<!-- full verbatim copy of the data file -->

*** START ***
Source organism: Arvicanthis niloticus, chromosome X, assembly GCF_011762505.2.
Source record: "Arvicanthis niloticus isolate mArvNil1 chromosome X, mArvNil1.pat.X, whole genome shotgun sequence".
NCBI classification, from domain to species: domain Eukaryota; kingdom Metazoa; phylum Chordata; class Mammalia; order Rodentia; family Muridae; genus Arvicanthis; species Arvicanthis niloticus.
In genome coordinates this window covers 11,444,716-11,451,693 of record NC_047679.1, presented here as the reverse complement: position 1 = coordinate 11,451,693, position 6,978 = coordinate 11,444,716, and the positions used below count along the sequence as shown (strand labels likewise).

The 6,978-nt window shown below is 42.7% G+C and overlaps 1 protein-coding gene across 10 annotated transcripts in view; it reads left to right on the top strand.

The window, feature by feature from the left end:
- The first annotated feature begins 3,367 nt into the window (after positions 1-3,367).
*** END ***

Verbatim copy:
Source organism: Arvicanthis niloticus, chromosome X, assembly GCF_011762505.2.
Source record: "Arvicanthis niloticus isolate mArvNil1 chromosome X, mArvNil1.pat.X, whole genome shotgun sequence".
NCBI classification, from domain to species: domain Eukaryota; kingdom Metazoa; phylum Chordata; class Mammalia; order Rodentia; family Muridae; genus Arvicanthis; species Arvicanthis niloticus.
In genome coordinates this window covers 11,444,716-11,451,693 of record NC_047679.1, presented here as the reverse complement: position 1 = coordinate 11,451,693, position 6,978 = coordinate 11,444,716, and the positions used below count along the sequence as shown (strand labels likewise).

The 6,978-nt window shown below is 42.7% G+C and overlaps 1 protein-coding gene across 10 annotated transcripts in view; it reads left to right on the top strand.

The window, feature by feature from the left end:
- The first annotated feature begins 3,367 nt into the window (after positions 1-3,367).